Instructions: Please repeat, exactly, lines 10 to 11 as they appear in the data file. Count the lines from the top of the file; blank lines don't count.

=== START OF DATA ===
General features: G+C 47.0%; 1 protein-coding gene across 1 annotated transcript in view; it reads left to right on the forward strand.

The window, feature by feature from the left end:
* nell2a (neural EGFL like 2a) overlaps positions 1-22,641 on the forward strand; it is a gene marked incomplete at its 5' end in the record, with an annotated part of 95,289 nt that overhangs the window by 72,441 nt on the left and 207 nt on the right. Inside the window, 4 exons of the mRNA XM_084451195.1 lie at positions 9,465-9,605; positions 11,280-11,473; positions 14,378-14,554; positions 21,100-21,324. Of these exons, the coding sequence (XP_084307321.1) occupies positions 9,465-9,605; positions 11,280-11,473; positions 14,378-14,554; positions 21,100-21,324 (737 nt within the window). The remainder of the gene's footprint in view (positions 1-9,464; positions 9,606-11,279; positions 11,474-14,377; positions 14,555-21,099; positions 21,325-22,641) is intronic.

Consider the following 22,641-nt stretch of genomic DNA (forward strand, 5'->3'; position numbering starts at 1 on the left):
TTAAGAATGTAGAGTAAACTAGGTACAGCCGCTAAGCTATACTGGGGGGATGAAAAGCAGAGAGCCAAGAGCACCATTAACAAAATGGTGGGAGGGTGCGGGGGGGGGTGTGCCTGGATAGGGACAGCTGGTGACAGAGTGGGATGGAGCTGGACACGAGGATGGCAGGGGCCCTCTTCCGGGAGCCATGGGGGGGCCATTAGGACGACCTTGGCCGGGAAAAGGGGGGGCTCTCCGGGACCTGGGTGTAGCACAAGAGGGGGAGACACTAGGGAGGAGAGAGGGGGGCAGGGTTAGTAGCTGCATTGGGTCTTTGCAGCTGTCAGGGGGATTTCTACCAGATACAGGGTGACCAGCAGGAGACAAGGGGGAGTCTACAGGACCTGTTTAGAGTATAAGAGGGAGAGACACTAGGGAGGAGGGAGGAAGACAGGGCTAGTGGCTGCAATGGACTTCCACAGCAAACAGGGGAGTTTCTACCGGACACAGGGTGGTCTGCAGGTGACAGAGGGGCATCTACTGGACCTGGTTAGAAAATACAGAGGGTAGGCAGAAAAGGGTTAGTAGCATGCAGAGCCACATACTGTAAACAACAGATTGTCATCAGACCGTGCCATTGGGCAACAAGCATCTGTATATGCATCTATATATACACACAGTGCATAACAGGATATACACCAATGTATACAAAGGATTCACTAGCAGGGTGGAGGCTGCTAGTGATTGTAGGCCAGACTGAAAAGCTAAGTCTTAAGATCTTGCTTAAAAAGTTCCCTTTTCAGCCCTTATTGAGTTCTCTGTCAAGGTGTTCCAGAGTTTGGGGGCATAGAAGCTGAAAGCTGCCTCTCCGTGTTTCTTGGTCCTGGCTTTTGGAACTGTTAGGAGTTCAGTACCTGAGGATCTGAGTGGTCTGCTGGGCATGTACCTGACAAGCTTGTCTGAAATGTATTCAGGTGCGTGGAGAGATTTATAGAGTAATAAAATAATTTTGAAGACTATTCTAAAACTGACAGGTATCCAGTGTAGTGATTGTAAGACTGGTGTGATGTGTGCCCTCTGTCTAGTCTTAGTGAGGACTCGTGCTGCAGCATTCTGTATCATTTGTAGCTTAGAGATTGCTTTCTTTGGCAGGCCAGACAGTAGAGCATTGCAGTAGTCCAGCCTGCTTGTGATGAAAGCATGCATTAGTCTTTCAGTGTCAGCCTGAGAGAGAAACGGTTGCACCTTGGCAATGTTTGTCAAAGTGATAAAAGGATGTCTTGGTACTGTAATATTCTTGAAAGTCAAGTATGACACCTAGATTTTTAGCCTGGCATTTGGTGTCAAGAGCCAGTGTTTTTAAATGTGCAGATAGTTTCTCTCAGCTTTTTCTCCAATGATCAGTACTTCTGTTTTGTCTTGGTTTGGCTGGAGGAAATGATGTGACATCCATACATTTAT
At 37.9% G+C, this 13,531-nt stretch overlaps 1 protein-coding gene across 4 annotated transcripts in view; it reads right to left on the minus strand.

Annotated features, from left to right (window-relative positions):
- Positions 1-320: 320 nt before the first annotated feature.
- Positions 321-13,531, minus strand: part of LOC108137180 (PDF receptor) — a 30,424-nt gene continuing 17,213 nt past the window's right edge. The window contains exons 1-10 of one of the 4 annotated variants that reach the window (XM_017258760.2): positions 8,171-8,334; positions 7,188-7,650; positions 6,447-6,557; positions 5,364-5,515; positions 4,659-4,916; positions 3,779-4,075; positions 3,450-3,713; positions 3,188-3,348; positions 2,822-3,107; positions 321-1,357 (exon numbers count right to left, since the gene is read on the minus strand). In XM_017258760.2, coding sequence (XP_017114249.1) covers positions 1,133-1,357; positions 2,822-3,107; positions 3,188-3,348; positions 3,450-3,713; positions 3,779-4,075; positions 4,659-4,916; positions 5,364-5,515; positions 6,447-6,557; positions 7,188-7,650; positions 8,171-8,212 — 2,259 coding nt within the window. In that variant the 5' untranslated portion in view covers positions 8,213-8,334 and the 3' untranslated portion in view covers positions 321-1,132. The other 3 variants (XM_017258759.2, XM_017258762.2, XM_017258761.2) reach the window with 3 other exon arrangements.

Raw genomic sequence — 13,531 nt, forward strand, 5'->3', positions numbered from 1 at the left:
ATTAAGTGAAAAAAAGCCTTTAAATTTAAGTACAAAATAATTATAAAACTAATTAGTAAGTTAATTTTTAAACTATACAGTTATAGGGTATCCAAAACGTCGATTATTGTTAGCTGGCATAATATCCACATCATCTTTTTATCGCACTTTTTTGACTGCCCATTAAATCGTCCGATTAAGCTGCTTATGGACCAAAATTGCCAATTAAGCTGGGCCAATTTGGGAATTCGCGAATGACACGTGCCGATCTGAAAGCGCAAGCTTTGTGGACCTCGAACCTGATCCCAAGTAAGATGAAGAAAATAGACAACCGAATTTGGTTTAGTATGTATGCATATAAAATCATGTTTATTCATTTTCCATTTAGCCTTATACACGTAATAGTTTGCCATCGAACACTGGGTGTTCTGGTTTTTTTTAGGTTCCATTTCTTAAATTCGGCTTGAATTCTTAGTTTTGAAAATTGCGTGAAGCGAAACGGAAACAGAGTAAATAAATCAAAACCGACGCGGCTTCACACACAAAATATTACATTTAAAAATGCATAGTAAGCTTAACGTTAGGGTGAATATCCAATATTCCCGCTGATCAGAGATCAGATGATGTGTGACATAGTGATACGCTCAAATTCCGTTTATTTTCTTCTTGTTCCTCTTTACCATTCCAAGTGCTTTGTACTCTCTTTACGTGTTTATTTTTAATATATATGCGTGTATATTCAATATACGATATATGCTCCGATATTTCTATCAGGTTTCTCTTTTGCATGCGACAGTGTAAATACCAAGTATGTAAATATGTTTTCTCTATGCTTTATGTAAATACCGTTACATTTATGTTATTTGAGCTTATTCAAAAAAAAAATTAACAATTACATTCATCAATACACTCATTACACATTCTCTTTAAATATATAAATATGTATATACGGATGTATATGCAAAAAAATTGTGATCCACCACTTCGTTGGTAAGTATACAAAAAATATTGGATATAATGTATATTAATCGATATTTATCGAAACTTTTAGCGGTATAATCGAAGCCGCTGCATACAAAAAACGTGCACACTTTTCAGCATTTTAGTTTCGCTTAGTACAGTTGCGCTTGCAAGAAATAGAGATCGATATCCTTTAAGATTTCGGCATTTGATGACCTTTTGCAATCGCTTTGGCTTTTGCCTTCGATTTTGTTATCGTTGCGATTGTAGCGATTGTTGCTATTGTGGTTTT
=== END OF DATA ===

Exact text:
Raw genomic sequence — 13,531 nt, forward strand, 5'->3', positions numbered from 1 at the left:
ATTAAGTGAAAAAAAGCCTTTAAATTTAAGTACAAAATAATTATAAAACTAATTAGTAAGTTAATTTTTAAACTATACAGTTATAGGGTATCCAAAACGTCGATTATTGTTAGCTGGCATAATATCCACATCATCTTTTTATCGCACTTTTTTGACTGCCCATTAAATCGTCCGATTAAGCTGCTTATGGACCAAAATTGCCAATTAAGCTGGGCCAATTTGGGAATTCGCGAATGACACGTGCCGATCTGAAAGCGCAAGCTTTGTGGACCTCGAACCTGATCCCAAGTAAGATGAAGAAAATAGACAACCGAATTTGGTTTAGTATGTATGCATATAAAATCATGTTTATTCATTTTCCATTTAGCCTTATACACGTAATAGTTTGCCATCGAACACTGGGTGTTCTGGTTTTTTTTAGGTTCCATTTCTTAAATTCGGCTTGAATTCTTAGTTTTGAAAATTGCGTGAAGCGAAACGGAAACAGAGTAAATAAATCAAAACCGACGCGGCTTCACACACAAAATATTACATTTAAAAATGCATAGTAAGCTTAACGTTAGGGTGAATATCCAATATTCCCGCTGATCAGAGATCAGATGATGTGTGACATAGTGATACGCTCAAATTCCGTTTATTTTCTTCTTGTTCCTCTTTACCATTCCAAGTGCTTTGTACTCTCTTTACGTGTTTATTTTTAATATATATGCGTGTATATTCAATATACGATATATGCTCCGATATTTCTATCAGGTTTCTCTTTTGCATGCGACAGTGTAAATACCAAGTATGTAAATATGTTTTCTCTATGCTTTATGTAAATACCGTTACATTTATGTTATTTGAGCTTATTCAAAAAAAAAATTAACAATTACATTCATCAATACACTCATTACACATTCTCTTTAAATATATAAATATGTATATACGGATGTATATGCAAAAAAATTGTGATCCACCACTTCGTTGGTAAGTATACAAAAAATATTGGATATAATGTATATTAATCGATATTTATCGAAACTTTTAGCGGTATAATCGAAGCCGCTGCATACAAAAAACGTGCACACTTTTCAGCATTTTAGTTTCGCTTAGTACAGTTGCGCTTGCAAGAAATAGAGATCGATATCCTTTAAGATTTCGGCATTTGATGACCTTTTGCAATCGCTTTGGCTTTTGCCTTCGATTTTGTTATCGTTGCGATTGTAGCGATTGTTGCTATTGTGGTTTT